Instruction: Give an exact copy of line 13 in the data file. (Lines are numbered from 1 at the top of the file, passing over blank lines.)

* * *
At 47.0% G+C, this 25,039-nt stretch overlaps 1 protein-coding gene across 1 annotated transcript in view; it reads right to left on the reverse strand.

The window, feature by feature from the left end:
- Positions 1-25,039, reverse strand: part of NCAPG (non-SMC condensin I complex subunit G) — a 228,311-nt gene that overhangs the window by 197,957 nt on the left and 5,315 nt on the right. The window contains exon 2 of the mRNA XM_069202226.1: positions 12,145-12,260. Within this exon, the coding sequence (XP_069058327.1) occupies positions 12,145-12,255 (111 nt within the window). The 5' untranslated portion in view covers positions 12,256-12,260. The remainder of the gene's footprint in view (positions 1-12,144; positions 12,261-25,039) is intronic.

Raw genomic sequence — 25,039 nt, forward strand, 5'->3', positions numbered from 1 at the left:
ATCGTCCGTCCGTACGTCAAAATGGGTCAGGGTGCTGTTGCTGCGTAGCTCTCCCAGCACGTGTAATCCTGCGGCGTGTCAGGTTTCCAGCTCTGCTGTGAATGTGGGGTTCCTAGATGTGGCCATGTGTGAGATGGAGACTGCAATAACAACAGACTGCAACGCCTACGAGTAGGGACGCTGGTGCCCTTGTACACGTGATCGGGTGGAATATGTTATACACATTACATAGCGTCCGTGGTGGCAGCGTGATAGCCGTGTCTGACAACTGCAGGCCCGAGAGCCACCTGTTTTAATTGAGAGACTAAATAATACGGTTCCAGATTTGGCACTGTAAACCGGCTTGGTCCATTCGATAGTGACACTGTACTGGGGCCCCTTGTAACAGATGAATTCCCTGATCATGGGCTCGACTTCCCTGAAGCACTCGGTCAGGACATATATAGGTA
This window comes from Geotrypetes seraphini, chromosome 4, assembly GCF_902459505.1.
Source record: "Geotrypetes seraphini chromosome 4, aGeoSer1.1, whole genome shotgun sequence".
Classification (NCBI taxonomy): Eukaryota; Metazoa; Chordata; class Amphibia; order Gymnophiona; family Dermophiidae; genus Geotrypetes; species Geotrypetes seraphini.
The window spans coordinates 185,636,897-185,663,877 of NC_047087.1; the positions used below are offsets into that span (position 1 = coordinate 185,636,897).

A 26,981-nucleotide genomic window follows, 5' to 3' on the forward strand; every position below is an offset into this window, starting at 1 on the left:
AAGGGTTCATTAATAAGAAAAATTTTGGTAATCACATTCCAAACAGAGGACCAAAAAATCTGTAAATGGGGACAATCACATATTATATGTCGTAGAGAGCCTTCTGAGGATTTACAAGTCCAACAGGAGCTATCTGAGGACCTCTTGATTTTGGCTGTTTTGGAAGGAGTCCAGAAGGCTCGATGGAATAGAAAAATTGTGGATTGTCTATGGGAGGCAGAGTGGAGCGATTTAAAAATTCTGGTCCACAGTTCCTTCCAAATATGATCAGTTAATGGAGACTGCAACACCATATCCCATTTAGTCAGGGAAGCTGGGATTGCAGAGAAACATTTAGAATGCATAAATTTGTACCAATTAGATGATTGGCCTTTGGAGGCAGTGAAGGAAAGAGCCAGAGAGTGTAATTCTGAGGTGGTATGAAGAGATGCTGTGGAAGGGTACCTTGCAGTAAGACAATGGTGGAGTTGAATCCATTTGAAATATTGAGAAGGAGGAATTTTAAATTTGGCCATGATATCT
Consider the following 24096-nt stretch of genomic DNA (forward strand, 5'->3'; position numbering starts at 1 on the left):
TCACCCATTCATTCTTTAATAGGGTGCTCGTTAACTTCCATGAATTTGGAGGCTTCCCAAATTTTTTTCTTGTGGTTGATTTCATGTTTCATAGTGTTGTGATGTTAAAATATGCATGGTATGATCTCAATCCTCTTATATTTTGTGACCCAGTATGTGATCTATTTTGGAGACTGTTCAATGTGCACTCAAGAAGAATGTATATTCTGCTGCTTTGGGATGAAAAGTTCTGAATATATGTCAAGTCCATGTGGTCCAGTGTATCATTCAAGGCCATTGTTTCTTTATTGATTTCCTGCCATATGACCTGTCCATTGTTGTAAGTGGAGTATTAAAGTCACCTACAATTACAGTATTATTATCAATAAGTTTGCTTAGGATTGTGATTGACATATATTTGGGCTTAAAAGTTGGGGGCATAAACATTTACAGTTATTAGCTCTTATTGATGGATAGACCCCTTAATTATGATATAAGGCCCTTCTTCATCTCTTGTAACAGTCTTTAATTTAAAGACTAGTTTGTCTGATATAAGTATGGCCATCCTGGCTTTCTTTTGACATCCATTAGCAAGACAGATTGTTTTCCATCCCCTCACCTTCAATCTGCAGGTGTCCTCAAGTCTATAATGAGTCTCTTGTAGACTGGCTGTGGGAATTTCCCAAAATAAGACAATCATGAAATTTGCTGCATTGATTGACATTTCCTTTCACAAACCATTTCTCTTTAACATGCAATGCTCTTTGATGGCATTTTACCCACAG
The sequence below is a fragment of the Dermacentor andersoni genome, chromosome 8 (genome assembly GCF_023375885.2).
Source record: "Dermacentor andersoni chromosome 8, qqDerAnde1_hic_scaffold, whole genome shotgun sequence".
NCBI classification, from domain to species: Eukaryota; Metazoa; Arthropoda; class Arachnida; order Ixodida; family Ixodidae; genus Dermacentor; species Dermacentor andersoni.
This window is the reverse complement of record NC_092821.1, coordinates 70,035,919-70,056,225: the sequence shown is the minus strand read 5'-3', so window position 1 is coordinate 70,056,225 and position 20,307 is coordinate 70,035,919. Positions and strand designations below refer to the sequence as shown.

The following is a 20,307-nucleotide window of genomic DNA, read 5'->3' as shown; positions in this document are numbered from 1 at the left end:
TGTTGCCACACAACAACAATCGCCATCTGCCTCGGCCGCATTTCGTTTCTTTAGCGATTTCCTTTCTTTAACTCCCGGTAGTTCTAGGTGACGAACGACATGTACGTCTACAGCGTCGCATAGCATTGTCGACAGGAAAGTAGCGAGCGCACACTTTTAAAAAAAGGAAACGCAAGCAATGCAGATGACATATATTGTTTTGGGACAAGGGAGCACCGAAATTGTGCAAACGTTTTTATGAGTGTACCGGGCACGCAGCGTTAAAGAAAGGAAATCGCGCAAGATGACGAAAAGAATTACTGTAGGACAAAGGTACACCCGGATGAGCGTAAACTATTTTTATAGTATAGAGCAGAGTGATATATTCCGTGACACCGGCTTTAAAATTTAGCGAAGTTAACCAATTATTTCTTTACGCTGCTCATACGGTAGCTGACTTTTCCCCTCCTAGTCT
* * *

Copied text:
TCACCCATTCATTCTTTAATAGGGTGCTCGTTAACTTCCATGAATTTGGAGGCTTCCCAAATTTTTTTCTTGTGGTTGATTTCATGTTTCATAGTGTTGTGATGTTAAAATATGCATGGTATGATCTCAATCCTCTTATATTTTGTGACCCAGTATGTGATCTATTTTGGAGACTGTTCAATGTGCACTCAAGAAGAATGTATATTCTGCTGCTTTGGGATGAAAAGTTCTGAATATATGTCAAGTCCATGTGGTCCAGTGTATCATTCAAGGCCATTGTTTCTTTATTGATTTCCTGCCATATGACCTGTCCATTGTTGTAAGTGGAGTATTAAAGTCACCTACAATTACAGTATTATTATCAATAAGTTTGCTTAGGATTGTGATTGACATATATTTGGGCTTAAAAGTTGGGGGCATAAACATTTACAGTTATTAGCTCTTATTGATGGATAGACCCCTTAATTATGATATAAGGCCCTTCTTCATCTCTTGTAACAGTCTTTAATTTAAAGACTAGTTTGTCTGATATAAGTATGGCCATCCTGGCTTTCTTTTGACATCCATTAGCAAGACAGATTGTTTTCCATCCCCTCACCTTCAATCTGCAGGTGTCCTCAAGTCTATAATGAGTCTCTTGTAGACTGGCTGTGGGAATTTCCCAAAATAAGACAATCATGAAATTTGCTGCATTGATTGACATTTCCTTTCACAAACCATTTCTCTTTAACATGCAATGCTCTTTGATGGCATTTTACCCACAG